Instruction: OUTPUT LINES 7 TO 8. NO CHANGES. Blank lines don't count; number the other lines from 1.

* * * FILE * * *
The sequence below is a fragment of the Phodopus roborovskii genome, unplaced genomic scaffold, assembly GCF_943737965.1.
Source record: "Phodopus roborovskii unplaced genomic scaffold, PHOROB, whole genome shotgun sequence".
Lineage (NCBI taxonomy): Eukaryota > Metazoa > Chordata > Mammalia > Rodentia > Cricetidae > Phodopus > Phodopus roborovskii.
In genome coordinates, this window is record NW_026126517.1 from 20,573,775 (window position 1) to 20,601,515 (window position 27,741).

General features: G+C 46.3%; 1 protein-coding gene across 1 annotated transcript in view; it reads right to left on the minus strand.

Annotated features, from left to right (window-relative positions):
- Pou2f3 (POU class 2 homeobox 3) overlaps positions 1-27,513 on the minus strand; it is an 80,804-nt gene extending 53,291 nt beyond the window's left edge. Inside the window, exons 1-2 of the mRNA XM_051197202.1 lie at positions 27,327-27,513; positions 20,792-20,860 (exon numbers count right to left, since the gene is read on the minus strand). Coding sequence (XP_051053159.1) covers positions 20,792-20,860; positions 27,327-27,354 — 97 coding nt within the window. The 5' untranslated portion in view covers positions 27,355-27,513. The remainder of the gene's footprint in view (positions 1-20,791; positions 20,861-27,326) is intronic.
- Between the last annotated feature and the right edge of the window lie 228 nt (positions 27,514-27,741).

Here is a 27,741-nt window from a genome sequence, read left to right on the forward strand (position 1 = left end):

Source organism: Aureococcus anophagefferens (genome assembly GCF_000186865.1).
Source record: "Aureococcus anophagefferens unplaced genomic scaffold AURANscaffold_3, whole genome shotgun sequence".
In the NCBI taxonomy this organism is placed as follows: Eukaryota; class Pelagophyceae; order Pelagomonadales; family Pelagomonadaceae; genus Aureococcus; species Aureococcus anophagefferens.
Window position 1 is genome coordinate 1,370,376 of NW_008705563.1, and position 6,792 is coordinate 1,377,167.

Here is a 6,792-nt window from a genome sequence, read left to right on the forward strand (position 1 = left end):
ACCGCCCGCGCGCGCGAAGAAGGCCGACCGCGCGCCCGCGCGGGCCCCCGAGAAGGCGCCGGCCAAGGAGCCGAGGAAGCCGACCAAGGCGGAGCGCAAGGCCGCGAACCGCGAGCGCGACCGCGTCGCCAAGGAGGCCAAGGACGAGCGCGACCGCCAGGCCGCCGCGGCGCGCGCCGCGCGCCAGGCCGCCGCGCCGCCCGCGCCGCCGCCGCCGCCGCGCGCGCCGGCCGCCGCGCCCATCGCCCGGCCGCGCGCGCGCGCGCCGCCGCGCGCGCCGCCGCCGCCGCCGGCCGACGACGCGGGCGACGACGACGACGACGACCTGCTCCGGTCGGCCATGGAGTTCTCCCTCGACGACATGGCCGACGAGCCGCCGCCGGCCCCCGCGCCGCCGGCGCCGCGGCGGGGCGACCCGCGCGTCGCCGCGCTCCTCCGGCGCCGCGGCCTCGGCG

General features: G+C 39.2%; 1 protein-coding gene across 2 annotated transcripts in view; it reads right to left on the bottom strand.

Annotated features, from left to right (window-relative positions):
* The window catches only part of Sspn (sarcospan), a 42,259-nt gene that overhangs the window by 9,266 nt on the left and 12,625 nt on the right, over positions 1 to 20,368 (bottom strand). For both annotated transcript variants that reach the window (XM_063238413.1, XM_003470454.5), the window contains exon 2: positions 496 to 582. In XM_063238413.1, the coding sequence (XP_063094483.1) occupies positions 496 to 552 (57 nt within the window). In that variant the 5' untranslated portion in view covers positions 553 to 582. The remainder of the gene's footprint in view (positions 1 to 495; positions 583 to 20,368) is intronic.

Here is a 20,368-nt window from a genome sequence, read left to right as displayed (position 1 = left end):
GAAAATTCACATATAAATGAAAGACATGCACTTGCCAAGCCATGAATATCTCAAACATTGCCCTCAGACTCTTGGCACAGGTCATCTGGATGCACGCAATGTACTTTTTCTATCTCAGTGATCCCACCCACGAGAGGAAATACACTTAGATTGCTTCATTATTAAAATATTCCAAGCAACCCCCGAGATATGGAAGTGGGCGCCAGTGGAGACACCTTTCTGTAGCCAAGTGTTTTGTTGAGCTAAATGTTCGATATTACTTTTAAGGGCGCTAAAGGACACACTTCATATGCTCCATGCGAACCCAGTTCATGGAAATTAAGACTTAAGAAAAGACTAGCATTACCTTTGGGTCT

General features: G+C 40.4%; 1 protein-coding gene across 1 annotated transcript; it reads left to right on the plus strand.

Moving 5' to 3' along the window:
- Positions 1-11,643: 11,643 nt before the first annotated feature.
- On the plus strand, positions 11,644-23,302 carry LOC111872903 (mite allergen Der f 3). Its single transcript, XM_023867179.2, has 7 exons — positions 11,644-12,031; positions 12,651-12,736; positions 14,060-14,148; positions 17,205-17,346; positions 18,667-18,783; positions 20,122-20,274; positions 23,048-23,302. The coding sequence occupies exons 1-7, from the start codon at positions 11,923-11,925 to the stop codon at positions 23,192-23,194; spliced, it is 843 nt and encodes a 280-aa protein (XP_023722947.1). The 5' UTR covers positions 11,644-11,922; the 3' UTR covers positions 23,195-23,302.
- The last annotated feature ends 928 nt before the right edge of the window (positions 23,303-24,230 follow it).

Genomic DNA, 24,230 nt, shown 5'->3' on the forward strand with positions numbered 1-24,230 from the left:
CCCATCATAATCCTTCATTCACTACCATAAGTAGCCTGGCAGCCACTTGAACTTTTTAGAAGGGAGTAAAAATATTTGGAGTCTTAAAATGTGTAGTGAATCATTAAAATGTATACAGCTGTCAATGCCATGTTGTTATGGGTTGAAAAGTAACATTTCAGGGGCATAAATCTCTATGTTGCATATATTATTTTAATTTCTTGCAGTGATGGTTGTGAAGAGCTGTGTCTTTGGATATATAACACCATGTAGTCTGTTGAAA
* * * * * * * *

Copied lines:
- Pou2f3 (POU class 2 homeobox 3) overlaps positions 1-27,513 on the minus strand; it is an 80,804-nt gene extending 53,291 nt beyond the window's left edge. Inside the window, exons 1-2 of the mRNA XM_051197202.1 lie at positions 27,327-27,513; positions 20,792-20,860 (exon numbers count right to left, since the gene is read on the minus strand). Coding sequence (XP_051053159.1) covers positions 20,792-20,860; positions 27,327-27,354 — 97 coding nt within the window. The 5' untranslated portion in view covers positions 27,355-27,513. The remainder of the gene's footprint in view (positions 1-20,791; positions 20,861-27,326) is intronic.
- Between the last annotated feature and the right edge of the window lie 228 nt (positions 27,514-27,741).